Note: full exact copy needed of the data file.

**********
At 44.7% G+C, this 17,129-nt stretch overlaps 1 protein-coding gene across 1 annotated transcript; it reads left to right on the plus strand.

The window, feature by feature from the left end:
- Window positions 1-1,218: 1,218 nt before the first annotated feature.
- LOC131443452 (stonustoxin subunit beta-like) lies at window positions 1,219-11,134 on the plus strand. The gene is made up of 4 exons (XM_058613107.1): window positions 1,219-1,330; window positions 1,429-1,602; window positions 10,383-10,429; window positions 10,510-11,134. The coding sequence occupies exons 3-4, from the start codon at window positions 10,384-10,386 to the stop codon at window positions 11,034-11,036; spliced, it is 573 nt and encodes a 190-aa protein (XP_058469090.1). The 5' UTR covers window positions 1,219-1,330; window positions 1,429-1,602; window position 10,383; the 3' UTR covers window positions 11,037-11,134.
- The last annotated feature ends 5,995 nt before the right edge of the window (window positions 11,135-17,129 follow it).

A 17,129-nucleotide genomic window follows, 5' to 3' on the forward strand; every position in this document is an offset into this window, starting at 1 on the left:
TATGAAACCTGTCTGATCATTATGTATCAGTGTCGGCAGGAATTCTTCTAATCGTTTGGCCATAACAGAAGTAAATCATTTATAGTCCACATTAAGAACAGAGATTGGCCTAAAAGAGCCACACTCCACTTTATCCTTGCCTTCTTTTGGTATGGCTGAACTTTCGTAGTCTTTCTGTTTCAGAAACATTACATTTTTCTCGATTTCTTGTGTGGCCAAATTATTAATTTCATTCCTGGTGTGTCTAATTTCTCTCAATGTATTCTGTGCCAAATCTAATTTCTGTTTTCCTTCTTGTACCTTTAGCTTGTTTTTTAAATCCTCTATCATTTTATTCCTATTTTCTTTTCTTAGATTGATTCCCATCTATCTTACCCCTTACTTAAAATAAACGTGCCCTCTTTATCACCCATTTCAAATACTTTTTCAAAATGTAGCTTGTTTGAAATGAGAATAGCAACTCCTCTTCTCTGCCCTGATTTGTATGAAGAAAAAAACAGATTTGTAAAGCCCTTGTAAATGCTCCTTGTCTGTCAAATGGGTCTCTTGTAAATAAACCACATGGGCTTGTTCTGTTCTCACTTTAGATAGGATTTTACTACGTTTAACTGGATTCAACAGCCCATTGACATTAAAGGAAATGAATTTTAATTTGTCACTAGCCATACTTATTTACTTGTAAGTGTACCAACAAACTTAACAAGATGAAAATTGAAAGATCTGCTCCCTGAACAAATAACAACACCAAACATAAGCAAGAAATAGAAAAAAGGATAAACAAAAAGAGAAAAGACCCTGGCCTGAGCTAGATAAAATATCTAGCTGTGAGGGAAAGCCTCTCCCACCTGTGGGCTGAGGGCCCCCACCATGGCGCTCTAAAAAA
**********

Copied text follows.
At 44.7% G+C, this 17,129-nt stretch overlaps 1 protein-coding gene across 1 annotated transcript; it reads left to right on the plus strand.

The window, feature by feature from the left end:
- Window positions 1-1,218: 1,218 nt before the first annotated feature.
- LOC131443452 (stonustoxin subunit beta-like) lies at window positions 1,219-11,134 on the plus strand. The gene is made up of 4 exons (XM_058613107.1): window positions 1,219-1,330; window positions 1,429-1,602; window positions 10,383-10,429; window positions 10,510-11,134. The coding sequence occupies exons 3-4, from the start codon at window positions 10,384-10,386 to the stop codon at window positions 11,034-11,036; spliced, it is 573 nt and encodes a 190-aa protein (XP_058469090.1). The 5' UTR covers window positions 1,219-1,330; window positions 1,429-1,602; window position 10,383; the 3' UTR covers window positions 11,037-11,134.
- The last annotated feature ends 5,995 nt before the right edge of the window (window positions 11,135-17,129 follow it).

A 17,129-nucleotide genomic window follows, 5' to 3' on the forward strand; every position in this document is an offset into this window, starting at 1 on the left:
TATGAAACCTGTCTGATCATTATGTATCAGTGTCGGCAGGAATTCTTCTAATCGTTTGGCCATAACAGAAGTAAATCATTTATAGTCCACATTAAGAACAGAGATTGGCCTAAAAGAGCCACACTCCACTTTATCCTTGCCTTCTTTTGGTATGGCTGAACTTTCGTAGTCTTTCTGTTTCAGAAACATTACATTTTTCTCGATTTCTTGTGTGGCCAAATTATTAATTTCATTCCTGGTGTGTCTAATTTCTCTCAATGTATTCTGTGCCAAATCTAATTTCTGTTTTCCTTCTTGTACCTTTAGCTTGTTTTTTAAATCCTCTATCATTTTATTCCTATTTTCTTTTCTTAGATTGATTCCCATCTATCTTACCCCTTACTTAAAATAAACGTGCCCTCTTTATCACCCATTTCAAATACTTTTTCAAAATGTAGCTTGTTTGAAATGAGAATAGCAACTCCTCTTCTCTGCCCTGATTTGTATGAAGAAAAAAACAGATTTGTAAAGCCCTTGTAAATGCTCCTTGTCTGTCAAATGGGTCTCTTGTAAATAAACCACATGGGCTTGTTCTGTTCTCACTTTAGATAGGATTTTACTACGTTTAACTGGATTCAACAGCCCATTGACATTAAAGGAAATGAATTTTAATTTGTCACTAGCCATACTTATTTACTTGTAAGTGTACCAACAAACTTAACAAGATGAAAATTGAAAGATCTGCTCCCTGAACAAATAACAACACCAAACATAAGCAAGAAATAGAAAAAAGGATAAACAAAAAGAGAAAAGACCCTGGCCTGAGCTAGATAAAATATCTAGCTGTGAGGGAAAGCCTCTCCCACCTGTGGGCTGAGGGCCCCCACCATGGCGCTCTAAAAAA